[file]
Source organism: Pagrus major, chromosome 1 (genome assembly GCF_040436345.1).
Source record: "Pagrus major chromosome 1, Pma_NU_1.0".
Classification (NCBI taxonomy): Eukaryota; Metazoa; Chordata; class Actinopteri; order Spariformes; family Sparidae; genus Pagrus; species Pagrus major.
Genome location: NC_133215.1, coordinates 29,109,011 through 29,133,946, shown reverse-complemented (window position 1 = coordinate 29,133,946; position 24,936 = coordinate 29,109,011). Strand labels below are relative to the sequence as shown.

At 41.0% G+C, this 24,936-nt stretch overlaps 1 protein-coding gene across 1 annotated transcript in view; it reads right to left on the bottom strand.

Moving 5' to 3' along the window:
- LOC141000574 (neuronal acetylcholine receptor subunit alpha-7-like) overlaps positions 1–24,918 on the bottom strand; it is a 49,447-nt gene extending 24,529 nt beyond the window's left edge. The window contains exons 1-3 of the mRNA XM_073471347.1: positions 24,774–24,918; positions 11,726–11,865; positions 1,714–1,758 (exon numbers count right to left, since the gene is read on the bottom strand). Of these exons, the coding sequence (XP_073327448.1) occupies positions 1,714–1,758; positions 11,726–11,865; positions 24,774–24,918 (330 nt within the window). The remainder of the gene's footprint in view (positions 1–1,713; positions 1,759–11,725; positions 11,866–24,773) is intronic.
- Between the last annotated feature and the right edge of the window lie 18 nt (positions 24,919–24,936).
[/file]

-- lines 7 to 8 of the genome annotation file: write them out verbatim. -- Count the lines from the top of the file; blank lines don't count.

- LOC141000574 (neuronal acetylcholine receptor subunit alpha-7-like) overlaps positions 1–24,918 on the bottom strand; it is a 49,447-nt gene extending 24,529 nt beyond the window's left edge. The window contains exons 1-3 of the mRNA XM_073471347.1: positions 24,774–24,918; positions 11,726–11,865; positions 1,714–1,758 (exon numbers count right to left, since the gene is read on the bottom strand). Of these exons, the coding sequence (XP_073327448.1) occupies positions 1,714–1,758; positions 11,726–11,865; positions 24,774–24,918 (330 nt within the window). The remainder of the gene's footprint in view (positions 1–1,713; positions 1,759–11,725; positions 11,866–24,773) is intronic.
- Between the last annotated feature and the right edge of the window lie 18 nt (positions 24,919–24,936).